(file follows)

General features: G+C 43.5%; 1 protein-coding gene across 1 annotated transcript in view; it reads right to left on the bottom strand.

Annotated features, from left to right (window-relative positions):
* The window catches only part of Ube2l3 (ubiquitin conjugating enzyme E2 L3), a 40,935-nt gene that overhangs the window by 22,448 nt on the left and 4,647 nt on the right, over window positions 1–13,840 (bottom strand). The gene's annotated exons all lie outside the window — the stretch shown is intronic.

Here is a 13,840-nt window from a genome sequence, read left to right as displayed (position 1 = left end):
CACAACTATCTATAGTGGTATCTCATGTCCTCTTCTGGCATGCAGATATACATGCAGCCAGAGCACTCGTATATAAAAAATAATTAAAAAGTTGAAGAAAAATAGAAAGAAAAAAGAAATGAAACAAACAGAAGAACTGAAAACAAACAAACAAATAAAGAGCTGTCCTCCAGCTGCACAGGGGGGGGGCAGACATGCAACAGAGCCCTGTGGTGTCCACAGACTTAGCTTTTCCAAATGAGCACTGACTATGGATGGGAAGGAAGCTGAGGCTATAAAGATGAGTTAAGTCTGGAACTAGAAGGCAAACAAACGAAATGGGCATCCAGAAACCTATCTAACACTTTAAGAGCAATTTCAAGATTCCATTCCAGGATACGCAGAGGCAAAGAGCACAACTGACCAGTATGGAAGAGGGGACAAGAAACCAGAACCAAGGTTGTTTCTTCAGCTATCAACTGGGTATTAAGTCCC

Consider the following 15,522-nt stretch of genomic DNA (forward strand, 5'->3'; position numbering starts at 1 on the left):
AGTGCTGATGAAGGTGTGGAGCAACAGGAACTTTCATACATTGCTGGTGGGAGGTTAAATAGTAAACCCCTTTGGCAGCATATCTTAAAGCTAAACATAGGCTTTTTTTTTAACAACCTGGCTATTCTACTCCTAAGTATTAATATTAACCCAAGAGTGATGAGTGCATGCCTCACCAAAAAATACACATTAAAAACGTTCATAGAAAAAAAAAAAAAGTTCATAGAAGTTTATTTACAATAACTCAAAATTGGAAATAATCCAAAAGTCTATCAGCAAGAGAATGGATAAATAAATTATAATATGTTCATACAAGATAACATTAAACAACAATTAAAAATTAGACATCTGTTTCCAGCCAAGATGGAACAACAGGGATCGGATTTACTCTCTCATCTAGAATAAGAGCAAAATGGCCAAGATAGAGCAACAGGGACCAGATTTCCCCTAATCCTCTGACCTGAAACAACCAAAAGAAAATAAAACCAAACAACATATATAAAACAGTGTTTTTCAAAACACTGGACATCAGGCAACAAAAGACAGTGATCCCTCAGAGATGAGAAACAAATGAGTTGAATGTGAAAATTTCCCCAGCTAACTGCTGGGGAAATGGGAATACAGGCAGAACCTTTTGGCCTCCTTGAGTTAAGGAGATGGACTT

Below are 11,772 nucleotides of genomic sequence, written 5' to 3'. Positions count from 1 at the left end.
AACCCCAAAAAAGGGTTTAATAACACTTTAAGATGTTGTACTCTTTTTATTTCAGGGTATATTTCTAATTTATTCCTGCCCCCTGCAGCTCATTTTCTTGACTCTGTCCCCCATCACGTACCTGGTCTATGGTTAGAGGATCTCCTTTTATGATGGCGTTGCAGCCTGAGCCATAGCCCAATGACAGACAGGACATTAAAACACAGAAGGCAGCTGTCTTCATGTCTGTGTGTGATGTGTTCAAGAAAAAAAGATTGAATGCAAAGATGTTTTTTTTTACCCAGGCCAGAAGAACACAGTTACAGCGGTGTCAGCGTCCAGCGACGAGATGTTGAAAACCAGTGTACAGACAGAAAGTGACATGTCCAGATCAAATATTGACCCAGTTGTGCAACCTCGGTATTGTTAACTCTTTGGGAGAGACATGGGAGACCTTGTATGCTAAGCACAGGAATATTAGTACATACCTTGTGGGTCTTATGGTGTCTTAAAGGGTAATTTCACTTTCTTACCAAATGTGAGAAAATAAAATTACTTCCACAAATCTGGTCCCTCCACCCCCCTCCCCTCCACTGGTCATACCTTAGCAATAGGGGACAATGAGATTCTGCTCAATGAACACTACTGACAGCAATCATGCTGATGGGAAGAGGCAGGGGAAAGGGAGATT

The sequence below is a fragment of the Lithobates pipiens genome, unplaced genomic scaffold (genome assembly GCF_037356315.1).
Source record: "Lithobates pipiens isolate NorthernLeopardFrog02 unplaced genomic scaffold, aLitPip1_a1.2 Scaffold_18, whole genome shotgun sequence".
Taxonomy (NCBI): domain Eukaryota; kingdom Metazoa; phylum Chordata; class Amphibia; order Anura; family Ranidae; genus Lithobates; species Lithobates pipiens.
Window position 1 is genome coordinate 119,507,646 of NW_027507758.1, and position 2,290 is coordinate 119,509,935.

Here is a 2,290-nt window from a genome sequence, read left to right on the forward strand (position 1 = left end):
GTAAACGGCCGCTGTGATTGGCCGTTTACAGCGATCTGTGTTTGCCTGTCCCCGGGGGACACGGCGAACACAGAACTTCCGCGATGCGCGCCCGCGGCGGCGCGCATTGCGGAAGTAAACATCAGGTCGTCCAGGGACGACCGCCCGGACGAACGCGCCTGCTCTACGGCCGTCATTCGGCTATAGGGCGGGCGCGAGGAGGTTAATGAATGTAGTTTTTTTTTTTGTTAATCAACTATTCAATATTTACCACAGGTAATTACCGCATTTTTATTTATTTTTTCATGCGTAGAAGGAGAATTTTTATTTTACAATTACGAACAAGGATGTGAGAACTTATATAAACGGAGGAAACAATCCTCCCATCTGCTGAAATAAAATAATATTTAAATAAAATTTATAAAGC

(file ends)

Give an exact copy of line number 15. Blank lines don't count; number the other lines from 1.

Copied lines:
GTAAACGGCCGCTGTGATTGGCCGTTTACAGCGATCTGTGTTTGCCTGTCCCCGGGGGACACGGCGAACACAGAACTTCCGCGATGCGCGCCCGCGGCGGCGCGCATTGCGGAAGTAAACATCAGGTCGTCCAGGGACGACCGCCCGGACGAACGCGCCTGCTCTACGGCCGTCATTCGGCTATAGGGCGGGCGCGAGGAGGTTAATGAATGTAGTTTTTTTTTTTGTTAATCAACTATTCAATATTTACCACAGGTAATTACCGCATTTTTATTTATTTTTTCATGCGTAGAAGGAGAATTTTTATTTTACAATTACGAACAAGGATGTGAGAACTTATATAAACGGAGGAAACAATCCTCCCATCTGCTGAAATAAAATAATATTTAAATAAAATTTATAAAGC